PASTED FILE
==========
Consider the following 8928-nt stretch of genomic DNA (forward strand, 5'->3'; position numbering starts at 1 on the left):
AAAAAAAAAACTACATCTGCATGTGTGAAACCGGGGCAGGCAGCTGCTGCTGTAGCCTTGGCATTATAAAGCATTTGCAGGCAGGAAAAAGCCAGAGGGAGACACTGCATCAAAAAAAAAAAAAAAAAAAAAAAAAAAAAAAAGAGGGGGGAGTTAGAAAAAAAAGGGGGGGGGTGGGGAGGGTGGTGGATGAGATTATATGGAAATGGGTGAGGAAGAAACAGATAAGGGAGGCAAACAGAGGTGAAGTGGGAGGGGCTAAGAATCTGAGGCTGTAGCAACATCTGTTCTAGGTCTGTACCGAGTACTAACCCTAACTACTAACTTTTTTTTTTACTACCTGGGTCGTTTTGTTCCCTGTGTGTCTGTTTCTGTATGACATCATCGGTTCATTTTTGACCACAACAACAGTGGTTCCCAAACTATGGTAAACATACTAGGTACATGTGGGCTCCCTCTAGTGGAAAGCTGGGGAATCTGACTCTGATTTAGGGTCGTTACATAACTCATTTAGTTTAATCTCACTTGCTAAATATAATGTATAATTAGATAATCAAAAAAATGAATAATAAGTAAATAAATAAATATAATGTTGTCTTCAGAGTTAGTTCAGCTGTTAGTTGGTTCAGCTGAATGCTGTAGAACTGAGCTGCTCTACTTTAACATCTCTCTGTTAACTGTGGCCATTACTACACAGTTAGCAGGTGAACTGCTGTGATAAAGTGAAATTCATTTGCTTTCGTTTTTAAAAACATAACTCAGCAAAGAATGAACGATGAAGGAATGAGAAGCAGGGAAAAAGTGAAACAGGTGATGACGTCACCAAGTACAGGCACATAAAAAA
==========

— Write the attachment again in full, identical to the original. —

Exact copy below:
Consider the following 8928-nt stretch of genomic DNA (forward strand, 5'->3'; position numbering starts at 1 on the left):
AAAAAAAAAACTACATCTGCATGTGTGAAACCGGGGCAGGCAGCTGCTGCTGTAGCCTTGGCATTATAAAGCATTTGCAGGCAGGAAAAAGCCAGAGGGAGACACTGCATCAAAAAAAAAAAAAAAAAAAAAAAAAAAAAAAAGAGGGGGGAGTTAGAAAAAAAAGGGGGGGGGTGGGGAGGGTGGTGGATGAGATTATATGGAAATGGGTGAGGAAGAAACAGATAAGGGAGGCAAACAGAGGTGAAGTGGGAGGGGCTAAGAATCTGAGGCTGTAGCAACATCTGTTCTAGGTCTGTACCGAGTACTAACCCTAACTACTAACTTTTTTTTTTACTACCTGGGTCGTTTTGTTCCCTGTGTGTCTGTTTCTGTATGACATCATCGGTTCATTTTTGACCACAACAACAGTGGTTCCCAAACTATGGTAAACATACTAGGTACATGTGGGCTCCCTCTAGTGGAAAGCTGGGGAATCTGACTCTGATTTAGGGTCGTTACATAACTCATTTAGTTTAATCTCACTTGCTAAATATAATGTATAATTAGATAATCAAAAAAATGAATAATAAGTAAATAAATAAATATAATGTTGTCTTCAGAGTTAGTTCAGCTGTTAGTTGGTTCAGCTGAATGCTGTAGAACTGAGCTGCTCTACTTTAACATCTCTCTGTTAACTGTGGCCATTACTACACAGTTAGCAGGTGAACTGCTGTGATAAAGTGAAATTCATTTGCTTTCGTTTTTAAAAACATAACTCAGCAAAGAATGAACGATGAAGGAATGAGAAGCAGGGAAAAAGTGAAACAGGTGATGACGTCACCAAGTACAGGCACATAAAAAA